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October 20, 2015

Kaggle Tackles Whale of an Identification Problem

Alex Woodie

Kaggle has hosted lots of different data science competitions over the years, but none quite like the one launched by NOAA Fisheries earlier this year. The government agency, with financial support from MATLAB creator MathWorks, is sponsoring a data science competition on Kaggle to see who can create the best algorithm for identifying individual right whales.

North Atlantic right whales are among the most endangered marine mammals on the planet, with only about 500 individuals remaining. The population is coming back since hunting ended in the 1930s, but the right whales are still threatened, with entanglement and ship strike being the primary threats they face in the ocean. Because of their precarious foothold on existence, marine biologists working for NOAA Fisheries do everything they can do help them, both on an individual and a population-wide basis.

One of the research tools that marine biologists use to help the right whales is individual identification. According to NOAA Fishery biologist Christin Khan, being able to correctly identify an individual whale is crucial for biologists to help the whales while in the field.

“When we’re out on a boat or on an airplane, sometimes we’re trying to make decisions on what to do with a whale, and that really hinges on identifying it correctly and quickly,” Khan tells Datanami. “For example sometimes we’re trying to take a biopsy sample to get genetic information from a new born calf or we may be trying to remove fishing gear from a whale.  Or we might be putting a satellite tag on it, and trying to target a particular individual to correctly tag it.”noaa_fisheries

The biologists identify right whales by looking at the white callosity pattern on the backs of their heads. While other whale species are identified by the shape of their flukes or other features, the callosity—or rough patterns on the whale’s head caused by lice—is used as a sort of fingerprint to identify right whales.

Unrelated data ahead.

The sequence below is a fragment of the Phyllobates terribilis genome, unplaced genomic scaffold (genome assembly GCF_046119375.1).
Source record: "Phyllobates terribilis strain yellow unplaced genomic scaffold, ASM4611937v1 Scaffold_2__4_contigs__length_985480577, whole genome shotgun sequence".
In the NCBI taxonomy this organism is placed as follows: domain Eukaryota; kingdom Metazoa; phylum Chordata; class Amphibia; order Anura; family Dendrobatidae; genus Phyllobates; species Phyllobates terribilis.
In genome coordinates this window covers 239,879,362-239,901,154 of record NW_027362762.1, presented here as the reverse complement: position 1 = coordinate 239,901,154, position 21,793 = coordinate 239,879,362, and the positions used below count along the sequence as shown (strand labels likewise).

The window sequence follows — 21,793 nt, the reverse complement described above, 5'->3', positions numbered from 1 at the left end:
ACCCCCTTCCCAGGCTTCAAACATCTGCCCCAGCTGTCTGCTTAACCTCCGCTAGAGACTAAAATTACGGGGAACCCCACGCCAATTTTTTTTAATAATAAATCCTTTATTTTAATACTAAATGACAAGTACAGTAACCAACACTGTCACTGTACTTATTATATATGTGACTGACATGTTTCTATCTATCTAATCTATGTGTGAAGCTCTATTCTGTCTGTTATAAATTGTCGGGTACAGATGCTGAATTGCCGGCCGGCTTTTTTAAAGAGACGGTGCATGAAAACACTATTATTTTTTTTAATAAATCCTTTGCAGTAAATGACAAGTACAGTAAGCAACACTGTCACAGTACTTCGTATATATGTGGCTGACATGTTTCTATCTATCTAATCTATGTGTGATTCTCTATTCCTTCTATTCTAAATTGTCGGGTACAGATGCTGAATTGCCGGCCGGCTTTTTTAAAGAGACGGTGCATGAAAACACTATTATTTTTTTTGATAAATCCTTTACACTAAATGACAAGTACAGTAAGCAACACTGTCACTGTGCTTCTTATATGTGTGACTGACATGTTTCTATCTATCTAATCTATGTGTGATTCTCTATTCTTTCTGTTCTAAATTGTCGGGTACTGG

The pattern matching is done largely manually at this point. “We send these photographs back to the office and load them onto the computer and compare them by eye to catalog maintained by the New England Aquarium,” Khan says. “Depending on the skill of the researcher or the uniqueness of the whale, that can be done very quickly. But sometimes it takes hours.”

NOAA is hoping to automate much of that process by using machine learning algorithms to categorize the whales based on photographs of their callosity. And it’s looking to Kaggle‘s data science competition  website to help it identify the best algorithms to use for the process.

Thanks to MathWorks, which ponied up $10,000 in prize money for the top three winners, the Kaggle competition, titled “Right Whale Recognition,” has attracted more than 100 participants. It’s money well spent, says MathWorks Technical Marketing Manager Paul Pilotte.

“In addition to being a really important problem that we’re happy to help out with, it turns out this is a really challenging problem, and one we’re seeing lots of demand for as well,” Pilotte says. “Being able to take images and do the steps to automatically pre-process those images, to use techniques like computer vision, machine learning, and deep learning, can basically automate the process that Christin’s team has to do in a manual fashion.”